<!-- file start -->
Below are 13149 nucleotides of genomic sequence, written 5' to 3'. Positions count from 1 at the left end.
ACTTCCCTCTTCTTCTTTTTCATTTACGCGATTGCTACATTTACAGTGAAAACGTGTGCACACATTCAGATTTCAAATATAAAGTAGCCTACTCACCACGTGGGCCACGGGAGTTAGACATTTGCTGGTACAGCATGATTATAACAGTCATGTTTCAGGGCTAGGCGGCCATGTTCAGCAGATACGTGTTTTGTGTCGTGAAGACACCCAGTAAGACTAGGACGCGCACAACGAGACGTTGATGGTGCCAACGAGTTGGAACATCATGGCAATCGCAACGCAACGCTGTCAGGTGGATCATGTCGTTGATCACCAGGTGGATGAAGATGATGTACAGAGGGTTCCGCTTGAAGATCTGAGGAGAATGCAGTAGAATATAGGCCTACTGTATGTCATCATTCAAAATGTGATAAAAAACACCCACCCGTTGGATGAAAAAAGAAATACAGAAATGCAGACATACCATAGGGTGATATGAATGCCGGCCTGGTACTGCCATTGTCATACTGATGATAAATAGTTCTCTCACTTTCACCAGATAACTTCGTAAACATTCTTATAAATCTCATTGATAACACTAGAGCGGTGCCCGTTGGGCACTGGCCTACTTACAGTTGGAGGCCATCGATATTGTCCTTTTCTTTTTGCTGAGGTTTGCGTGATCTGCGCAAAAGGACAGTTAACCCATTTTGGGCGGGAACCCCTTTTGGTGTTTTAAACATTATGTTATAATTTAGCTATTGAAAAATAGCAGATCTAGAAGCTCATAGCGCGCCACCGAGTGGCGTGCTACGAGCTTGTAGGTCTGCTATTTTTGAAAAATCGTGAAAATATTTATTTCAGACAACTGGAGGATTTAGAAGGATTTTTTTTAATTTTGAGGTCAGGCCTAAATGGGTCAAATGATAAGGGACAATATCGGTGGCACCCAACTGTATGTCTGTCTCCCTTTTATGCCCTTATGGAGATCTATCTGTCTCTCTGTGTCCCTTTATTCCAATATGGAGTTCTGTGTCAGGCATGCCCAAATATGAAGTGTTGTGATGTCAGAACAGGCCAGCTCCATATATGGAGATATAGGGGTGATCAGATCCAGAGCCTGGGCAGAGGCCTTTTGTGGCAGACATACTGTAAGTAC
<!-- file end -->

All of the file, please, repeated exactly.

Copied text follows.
Below are 13149 nucleotides of genomic sequence, written 5' to 3'. Positions count from 1 at the left end.
ACTTCCCTCTTCTTCTTTTTCATTTACGCGATTGCTACATTTACAGTGAAAACGTGTGCACACATTCAGATTTCAAATATAAAGTAGCCTACTCACCACGTGGGCCACGGGAGTTAGACATTTGCTGGTACAGCATGATTATAACAGTCATGTTTCAGGGCTAGGCGGCCATGTTCAGCAGATACGTGTTTTGTGTCGTGAAGACACCCAGTAAGACTAGGACGCGCACAACGAGACGTTGATGGTGCCAACGAGTTGGAACATCATGGCAATCGCAACGCAACGCTGTCAGGTGGATCATGTCGTTGATCACCAGGTGGATGAAGATGATGTACAGAGGGTTCCGCTTGAAGATCTGAGGAGAATGCAGTAGAATATAGGCCTACTGTATGTCATCATTCAAAATGTGATAAAAAACACCCACCCGTTGGATGAAAAAAGAAATACAGAAATGCAGACATACCATAGGGTGATATGAATGCCGGCCTGGTACTGCCATTGTCATACTGATGATAAATAGTTCTCTCACTTTCACCAGATAACTTCGTAAACATTCTTATAAATCTCATTGATAACACTAGAGCGGTGCCCGTTGGGCACTGGCCTACTTACAGTTGGAGGCCATCGATATTGTCCTTTTCTTTTTGCTGAGGTTTGCGTGATCTGCGCAAAAGGACAGTTAACCCATTTTGGGCGGGAACCCCTTTTGGTGTTTTAAACATTATGTTATAATTTAGCTATTGAAAAATAGCAGATCTAGAAGCTCATAGCGCGCCACCGAGTGGCGTGCTACGAGCTTGTAGGTCTGCTATTTTTGAAAAATCGTGAAAATATTTATTTCAGACAACTGGAGGATTTAGAAGGATTTTTTTTAATTTTGAGGTCAGGCCTAAATGGGTCAAATGATAAGGGACAATATCGGTGGCACCCAACTGTATGTCTGTCTCCCTTTTATGCCCTTATGGAGATCTATCTGTCTCTCTGTGTCCCTTTATTCCAATATGGAGTTCTGTGTCAGGCATGCCCAAATATGAAGTGTTGTGATGTCAGAACAGGCCAGCTCCATATATGGAGATATAGGGGTGATCAGATCCAGAGCCTGGGCAGAGGCCTTTTGTGGCAGACATACTGTAAGTAC